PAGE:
Can you imagine being a five-year-old and learning that the world is violent as your body is battered and bruised at the hand of those who should love you most? Can you imagine waking in the morning at age 12 and facing a day without food or heat or adequate clothing and having to take care of your younger brothers and sisters? Can you imagine being a child of any age and lying awake at night realizing the monsters are real as you see the door open, knowing your body will be assaulted, and your soul torn once again.
These are the experiences of more than 700,000 of our children in this country each year. Children who are chronically neglected. Children who are physically and sexually abused. Children who have lost their childhood to violence, maltreatment and abandonment and who risk losing that most precious of human needs – hope. For 115,000 of these children, the abuse was so severe that they were legally and permanently removed from their family of birth, too often separated from siblings and community and are now on a journey through foster care.
In response and in an effort to protect our most vulnerable children, we have built quite complex government systems, rules and regulations that encircle them — child welfare, juvenile justice, educational, medical and financial structures. And yet, too often the very systems created to protect them result in roadblocks or barriers to effective permanency and ultimately to safe, loving and permanent homes. In fact, for 29,000 children last year, their journey was not only one of multiple residential and school placements, but it ended at age 18 by leaving foster care without a family or a permanent place to call home.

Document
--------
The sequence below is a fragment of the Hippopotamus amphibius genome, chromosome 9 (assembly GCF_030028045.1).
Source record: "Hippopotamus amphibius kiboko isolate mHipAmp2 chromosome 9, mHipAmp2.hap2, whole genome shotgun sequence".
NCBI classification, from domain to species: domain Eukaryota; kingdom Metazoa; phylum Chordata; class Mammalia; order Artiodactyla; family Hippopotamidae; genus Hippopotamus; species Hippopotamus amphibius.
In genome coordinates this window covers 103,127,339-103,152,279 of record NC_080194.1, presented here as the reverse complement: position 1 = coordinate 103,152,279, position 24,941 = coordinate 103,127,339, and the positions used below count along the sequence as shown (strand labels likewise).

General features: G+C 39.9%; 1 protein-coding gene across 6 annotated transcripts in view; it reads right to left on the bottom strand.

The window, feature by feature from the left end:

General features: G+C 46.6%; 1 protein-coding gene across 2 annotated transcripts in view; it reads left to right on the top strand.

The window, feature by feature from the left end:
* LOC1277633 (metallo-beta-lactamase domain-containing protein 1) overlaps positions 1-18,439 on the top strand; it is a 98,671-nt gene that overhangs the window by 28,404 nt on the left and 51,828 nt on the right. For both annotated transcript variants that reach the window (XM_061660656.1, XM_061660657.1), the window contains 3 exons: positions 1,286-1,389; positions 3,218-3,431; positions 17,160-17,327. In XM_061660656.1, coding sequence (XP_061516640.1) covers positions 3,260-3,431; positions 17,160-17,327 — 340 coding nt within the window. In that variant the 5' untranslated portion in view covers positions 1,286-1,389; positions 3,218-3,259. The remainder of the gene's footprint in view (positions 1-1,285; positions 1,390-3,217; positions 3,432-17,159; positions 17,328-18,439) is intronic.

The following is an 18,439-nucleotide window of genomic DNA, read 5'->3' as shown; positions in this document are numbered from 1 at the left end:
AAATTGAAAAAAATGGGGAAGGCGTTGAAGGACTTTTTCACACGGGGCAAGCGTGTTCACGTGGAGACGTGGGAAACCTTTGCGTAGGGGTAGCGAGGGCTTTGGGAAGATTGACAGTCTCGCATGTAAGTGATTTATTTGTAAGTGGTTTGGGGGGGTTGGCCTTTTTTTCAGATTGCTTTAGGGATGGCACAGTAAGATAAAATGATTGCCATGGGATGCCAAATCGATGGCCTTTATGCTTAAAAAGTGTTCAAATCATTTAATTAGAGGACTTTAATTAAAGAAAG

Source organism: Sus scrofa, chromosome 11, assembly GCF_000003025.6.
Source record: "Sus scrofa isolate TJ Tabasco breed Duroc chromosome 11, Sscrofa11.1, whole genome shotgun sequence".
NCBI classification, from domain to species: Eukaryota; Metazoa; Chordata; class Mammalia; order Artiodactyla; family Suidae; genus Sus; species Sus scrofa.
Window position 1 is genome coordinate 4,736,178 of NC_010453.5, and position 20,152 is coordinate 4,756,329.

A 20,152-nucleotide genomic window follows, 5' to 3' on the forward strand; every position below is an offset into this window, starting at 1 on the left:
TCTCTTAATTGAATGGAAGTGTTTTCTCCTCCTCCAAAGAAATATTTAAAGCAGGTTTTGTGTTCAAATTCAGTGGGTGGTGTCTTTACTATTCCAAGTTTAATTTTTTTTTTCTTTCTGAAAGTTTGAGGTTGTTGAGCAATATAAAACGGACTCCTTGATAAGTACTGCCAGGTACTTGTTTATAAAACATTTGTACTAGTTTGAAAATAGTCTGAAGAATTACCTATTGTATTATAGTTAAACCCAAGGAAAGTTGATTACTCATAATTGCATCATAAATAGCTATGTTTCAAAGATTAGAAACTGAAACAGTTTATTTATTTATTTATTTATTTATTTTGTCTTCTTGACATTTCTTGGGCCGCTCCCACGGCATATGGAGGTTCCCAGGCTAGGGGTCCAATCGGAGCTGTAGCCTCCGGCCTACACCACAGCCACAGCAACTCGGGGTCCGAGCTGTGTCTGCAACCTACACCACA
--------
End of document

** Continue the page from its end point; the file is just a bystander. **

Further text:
Without the safety net and support of families as older youth make the transition to adulthood, we know from multiple studies, and frankly, just common sense, that they will encounter significant challenges. Youth aging out of care are at much higher risk for being undereducated, under or unemployed, homeless, pregnant, involved with substance abuse or in and out of the legal system. Not because they cannot succeed, but because we have forced them into independence with scarce or nonexistent resources, support systems or training to help them thrive.
Now imagine this! For every child harmed, dozens of caring adults step forward to help as foster parents, mentors, volunteers, and adoptive families. For every story about a youth that reinforces negative images of foster care or adoption, those who know better speak up at their office, place of worship or community center to increase awareness children in foster care and their needs. For every lost or lonely or frightened child, each of us assumes the responsibility of working to protect not only their fleeting childhood but their hope.